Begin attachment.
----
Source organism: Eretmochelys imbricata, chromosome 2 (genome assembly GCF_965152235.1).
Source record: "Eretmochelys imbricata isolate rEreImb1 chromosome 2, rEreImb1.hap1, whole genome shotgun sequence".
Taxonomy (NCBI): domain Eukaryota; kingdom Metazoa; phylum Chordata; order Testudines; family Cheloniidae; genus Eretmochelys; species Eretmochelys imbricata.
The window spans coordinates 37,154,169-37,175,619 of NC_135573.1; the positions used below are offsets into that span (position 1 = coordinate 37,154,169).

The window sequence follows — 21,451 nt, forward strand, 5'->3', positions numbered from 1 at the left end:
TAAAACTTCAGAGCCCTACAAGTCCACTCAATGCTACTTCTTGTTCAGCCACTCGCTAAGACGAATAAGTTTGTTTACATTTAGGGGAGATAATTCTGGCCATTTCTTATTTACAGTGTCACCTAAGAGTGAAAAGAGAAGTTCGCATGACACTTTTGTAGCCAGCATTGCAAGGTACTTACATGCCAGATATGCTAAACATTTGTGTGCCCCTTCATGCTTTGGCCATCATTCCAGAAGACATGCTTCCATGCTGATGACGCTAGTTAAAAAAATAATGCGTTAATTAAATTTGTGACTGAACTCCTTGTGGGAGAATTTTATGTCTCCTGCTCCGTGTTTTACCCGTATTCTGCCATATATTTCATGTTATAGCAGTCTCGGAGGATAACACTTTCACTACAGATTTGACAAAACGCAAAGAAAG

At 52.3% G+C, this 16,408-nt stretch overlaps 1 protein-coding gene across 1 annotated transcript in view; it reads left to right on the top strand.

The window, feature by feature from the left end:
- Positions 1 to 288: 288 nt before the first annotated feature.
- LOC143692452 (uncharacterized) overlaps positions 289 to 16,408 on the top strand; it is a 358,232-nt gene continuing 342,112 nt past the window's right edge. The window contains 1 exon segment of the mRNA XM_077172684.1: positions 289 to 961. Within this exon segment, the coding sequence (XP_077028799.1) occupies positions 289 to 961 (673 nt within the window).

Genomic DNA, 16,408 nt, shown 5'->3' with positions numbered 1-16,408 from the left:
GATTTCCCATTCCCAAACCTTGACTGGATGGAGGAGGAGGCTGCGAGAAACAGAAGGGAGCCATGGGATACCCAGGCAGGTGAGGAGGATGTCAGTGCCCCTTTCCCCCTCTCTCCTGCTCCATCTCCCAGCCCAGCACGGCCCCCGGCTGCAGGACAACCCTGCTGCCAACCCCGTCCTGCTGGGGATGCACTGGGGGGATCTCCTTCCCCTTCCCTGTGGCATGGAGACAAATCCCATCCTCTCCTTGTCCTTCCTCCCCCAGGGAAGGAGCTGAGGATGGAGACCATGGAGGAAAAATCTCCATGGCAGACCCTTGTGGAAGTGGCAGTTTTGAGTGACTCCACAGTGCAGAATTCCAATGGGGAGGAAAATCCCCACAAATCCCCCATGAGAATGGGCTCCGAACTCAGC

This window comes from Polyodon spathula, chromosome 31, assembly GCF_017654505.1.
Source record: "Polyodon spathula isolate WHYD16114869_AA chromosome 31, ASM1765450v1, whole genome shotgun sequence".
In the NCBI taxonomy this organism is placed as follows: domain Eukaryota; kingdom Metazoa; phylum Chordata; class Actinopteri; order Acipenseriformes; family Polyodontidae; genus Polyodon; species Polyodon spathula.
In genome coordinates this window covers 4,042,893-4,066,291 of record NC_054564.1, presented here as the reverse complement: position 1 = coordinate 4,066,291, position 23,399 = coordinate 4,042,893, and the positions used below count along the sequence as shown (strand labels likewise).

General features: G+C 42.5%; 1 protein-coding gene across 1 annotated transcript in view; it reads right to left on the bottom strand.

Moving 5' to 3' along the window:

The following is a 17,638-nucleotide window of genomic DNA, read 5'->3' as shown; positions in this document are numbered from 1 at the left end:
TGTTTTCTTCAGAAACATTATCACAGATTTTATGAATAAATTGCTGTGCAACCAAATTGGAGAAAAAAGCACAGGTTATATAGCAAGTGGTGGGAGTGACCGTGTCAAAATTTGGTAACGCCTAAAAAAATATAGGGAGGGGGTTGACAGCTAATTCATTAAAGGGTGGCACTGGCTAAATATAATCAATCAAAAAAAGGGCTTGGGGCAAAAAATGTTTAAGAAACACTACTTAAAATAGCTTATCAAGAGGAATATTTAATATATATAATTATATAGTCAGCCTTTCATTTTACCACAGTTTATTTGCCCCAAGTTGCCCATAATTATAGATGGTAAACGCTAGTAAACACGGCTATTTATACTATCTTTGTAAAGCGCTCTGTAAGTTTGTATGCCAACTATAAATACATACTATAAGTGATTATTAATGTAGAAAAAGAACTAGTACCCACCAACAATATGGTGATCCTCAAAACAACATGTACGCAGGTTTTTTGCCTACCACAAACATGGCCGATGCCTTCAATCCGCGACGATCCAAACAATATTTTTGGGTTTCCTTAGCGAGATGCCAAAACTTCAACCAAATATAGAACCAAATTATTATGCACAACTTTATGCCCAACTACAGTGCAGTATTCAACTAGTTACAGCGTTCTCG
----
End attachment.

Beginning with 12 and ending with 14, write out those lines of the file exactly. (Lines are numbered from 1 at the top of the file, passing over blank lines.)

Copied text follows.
GATTTCCCATTCCCAAACCTTGACTGGATGGAGGAGGAGGCTGCGAGAAACAGAAGGGAGCCATGGGATACCCAGGCAGGTGAGGAGGATGTCAGTGCCCCTTTCCCCCTCTCTCCTGCTCCATCTCCCAGCCCAGCACGGCCCCCGGCTGCAGGACAACCCTGCTGCCAACCCCGTCCTGCTGGGGATGCACTGGGGGGATCTCCTTCCCCTTCCCTGTGGCATGGAGACAAATCCCATCCTCTCCTTGTCCTTCCTCCCCCAGGGAAGGAGCTGAGGATGGAGACCATGGAGGAAAAATCTCCATGGCAGACCCTTGTGGAAGTGGCAGTTTTGAGTGACTCCACAGTGCAGAATTCCAATGGGGAGGAAAATCCCCACAAATCCCCCATGAGAATGGGCTCCGAACTCAGC

This window comes from Polyodon spathula, chromosome 31, assembly GCF_017654505.1.
Source record: "Polyodon spathula isolate WHYD16114869_AA chromosome 31, ASM1765450v1, whole genome shotgun sequence".